Countries urged to make tobacco industry accountable

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THE World Health Organisation (WHO) has called on countries to step up policies to make the tobacco industry more accountable for the destruction it is causing.

The WHO in a statement to commemorate World No Tobacco Day, said new information gathered had revealed the extent to which tobacco damages both human health and the environment.

World No Tobacco Day (WNTD) is observed around the world annually on May 31, to inform the public on the dangers of using tobacco.

The 2022 WNTD is on the theme: “Protect the Environment”.

It said every year the tobacco industry costs the world more than eight million human lives, 600 million trees, 200 000 hectares of land, 22 billion tonnes of water and 84 million tonnes of CO2.

“The majority of tobacco is grown in low-and-middle-income countries, where water and farmland are often desperately needed to produce food for the region.

Instead, they are being used to grow deadly tobacco plants, while more and more land is being cleared of forests,” it added.

The WHO report “Tobacco: Poisoning our planet” highlighted that the industry’s carbon footprint from production, processing and transporting tobacco was equivalent to one-fifth of the CO2 produced by the commercial airline industry each year, further contributing to global warming.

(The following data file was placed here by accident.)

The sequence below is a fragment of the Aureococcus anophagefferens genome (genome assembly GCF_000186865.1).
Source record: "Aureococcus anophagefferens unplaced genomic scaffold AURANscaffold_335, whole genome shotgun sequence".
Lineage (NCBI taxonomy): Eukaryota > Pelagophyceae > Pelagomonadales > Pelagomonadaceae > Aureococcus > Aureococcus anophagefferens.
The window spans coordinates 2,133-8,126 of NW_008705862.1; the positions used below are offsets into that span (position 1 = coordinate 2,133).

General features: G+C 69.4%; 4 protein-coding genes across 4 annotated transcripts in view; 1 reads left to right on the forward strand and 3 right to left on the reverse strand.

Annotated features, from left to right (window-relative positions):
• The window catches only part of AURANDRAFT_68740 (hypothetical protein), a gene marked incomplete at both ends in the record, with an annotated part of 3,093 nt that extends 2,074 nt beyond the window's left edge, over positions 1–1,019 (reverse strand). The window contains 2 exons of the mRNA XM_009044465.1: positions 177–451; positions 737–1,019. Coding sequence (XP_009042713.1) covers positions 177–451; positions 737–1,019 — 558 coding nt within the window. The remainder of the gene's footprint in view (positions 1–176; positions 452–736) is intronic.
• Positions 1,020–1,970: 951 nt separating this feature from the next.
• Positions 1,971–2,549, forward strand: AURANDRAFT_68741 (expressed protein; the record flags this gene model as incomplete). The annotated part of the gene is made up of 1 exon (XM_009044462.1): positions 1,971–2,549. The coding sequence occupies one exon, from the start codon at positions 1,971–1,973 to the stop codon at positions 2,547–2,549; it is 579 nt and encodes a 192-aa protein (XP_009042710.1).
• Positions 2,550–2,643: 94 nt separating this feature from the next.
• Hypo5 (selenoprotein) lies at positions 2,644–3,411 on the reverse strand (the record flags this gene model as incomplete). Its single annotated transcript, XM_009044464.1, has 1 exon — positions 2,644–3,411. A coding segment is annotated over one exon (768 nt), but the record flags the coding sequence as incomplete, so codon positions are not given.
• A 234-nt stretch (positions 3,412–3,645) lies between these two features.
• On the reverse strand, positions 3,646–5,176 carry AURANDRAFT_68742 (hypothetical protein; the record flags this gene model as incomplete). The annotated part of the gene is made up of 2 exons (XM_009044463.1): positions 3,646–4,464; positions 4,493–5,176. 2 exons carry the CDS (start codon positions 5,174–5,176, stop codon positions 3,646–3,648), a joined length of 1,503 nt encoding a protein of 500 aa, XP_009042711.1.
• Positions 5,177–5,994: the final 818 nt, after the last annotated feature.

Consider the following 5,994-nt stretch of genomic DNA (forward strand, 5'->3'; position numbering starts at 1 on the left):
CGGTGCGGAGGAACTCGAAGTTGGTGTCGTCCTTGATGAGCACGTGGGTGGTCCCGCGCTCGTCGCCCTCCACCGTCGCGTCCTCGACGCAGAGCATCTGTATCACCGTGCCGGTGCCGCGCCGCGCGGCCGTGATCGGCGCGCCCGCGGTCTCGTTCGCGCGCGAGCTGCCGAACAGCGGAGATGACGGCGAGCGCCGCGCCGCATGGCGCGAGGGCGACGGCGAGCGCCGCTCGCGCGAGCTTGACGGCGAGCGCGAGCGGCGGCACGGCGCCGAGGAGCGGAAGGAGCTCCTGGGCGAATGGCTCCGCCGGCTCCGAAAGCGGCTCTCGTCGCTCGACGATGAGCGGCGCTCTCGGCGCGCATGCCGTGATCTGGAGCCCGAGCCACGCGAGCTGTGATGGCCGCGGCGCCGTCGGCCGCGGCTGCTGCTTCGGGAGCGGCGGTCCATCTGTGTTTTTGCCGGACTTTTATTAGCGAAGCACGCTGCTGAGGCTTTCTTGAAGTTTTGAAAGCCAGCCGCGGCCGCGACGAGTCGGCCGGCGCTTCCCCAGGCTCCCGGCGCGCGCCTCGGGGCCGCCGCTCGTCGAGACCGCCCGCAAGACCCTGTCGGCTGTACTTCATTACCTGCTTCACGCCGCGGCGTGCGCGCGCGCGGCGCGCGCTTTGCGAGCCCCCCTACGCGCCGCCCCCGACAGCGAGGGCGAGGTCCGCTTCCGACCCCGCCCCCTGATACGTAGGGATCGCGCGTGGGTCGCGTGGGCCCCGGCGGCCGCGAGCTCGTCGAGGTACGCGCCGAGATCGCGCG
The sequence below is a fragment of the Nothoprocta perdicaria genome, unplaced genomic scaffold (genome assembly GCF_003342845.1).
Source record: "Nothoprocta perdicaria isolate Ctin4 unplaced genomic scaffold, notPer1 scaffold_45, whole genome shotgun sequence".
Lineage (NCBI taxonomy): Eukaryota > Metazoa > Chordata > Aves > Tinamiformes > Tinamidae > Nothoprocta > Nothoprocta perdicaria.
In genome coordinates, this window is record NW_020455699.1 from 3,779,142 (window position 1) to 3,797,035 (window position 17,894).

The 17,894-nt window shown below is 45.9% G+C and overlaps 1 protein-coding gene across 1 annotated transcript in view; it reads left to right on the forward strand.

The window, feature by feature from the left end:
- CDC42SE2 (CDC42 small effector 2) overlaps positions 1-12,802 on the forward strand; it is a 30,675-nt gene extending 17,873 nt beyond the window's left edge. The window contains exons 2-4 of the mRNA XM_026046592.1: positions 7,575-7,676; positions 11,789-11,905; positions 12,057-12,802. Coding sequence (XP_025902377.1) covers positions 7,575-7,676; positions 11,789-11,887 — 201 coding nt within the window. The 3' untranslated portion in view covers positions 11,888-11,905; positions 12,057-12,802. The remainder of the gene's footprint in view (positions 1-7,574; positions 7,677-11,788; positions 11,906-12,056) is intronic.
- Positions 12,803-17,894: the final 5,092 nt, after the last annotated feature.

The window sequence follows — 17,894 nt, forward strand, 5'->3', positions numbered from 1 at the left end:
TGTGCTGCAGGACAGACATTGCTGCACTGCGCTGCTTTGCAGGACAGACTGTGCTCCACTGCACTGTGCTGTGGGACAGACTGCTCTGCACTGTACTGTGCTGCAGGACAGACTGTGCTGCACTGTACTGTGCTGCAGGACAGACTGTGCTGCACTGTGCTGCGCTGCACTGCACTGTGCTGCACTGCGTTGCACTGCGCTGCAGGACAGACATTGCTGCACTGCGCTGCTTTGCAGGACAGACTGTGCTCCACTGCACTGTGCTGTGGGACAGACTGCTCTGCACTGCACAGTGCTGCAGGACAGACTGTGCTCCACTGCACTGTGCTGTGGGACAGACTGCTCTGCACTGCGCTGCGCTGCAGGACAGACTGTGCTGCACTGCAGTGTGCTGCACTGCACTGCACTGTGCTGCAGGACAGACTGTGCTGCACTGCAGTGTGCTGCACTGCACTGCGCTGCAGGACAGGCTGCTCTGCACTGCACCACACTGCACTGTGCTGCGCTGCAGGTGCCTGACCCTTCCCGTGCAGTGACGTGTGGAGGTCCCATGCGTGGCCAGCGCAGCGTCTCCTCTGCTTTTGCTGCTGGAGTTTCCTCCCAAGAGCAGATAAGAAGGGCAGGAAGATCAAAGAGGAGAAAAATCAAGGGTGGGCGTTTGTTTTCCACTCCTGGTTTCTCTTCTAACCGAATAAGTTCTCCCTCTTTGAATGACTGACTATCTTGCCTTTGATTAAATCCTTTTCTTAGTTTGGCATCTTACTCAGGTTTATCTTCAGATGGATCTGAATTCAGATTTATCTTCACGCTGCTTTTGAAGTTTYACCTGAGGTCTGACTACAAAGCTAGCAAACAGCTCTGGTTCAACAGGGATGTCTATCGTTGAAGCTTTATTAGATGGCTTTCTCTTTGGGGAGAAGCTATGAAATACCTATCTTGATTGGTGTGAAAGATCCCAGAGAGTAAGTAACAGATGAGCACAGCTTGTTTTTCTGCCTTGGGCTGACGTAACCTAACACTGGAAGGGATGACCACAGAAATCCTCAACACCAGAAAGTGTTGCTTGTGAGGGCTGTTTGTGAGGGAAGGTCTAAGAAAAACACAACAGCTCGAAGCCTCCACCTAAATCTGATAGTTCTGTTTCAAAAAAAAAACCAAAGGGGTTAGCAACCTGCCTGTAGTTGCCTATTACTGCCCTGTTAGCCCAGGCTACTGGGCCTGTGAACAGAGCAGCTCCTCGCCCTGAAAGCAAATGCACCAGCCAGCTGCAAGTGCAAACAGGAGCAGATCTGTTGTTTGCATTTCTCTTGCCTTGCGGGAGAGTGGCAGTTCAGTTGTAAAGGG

“Tobacco products are the most littered item on the planet, containing over 7000 toxic chemicals, which leech into our environment when discarded.

Roughly 4.5 trillion cigarette filters pollute the oceans, rivers, city sidewalks, parks, soil and beaches every year,” said Dr Ruediger Krech, Director of Health Promotion at WHO.

It said products like cigarettes, smokeless tobacco and e-cigarettes also add to the build-up of plastic pollution. Cigarette filters contain microplastics and make up the second-highest form of plastic pollution worldwide.
Despite tobacco industry marketing, there was no evidence that filters have any proven health benefits.
WHO calls on policy-makers to treat cigarette filters, as what they are, single use plastics, and consider banning cigarette filters to protect public health and the environment.

It said the costs of cleaning up littered tobacco products fell on taxpayers, rather than the industry creating the problem.

Each year, this costs China roughly US$ 2.6 billion and India roughly US$ 766 million. The cost for Brazil and Germany comes in at over US$ 200 million, it added.

It stated that countries like France and Spain and cities like San Francisco, California in the USA, have taken a stand.

Following the Polluter Pays Principle, they have successfully implemented “extended producer responsibility legislation” which makes the tobacco industry responsible for clearing up the pollution it creates.

It urged countries and cities to follow the example, as well as give support to tobacco farmers to switch to sustainable crops, implement strong tobacco taxes and offer support services to help people quit tobacco.

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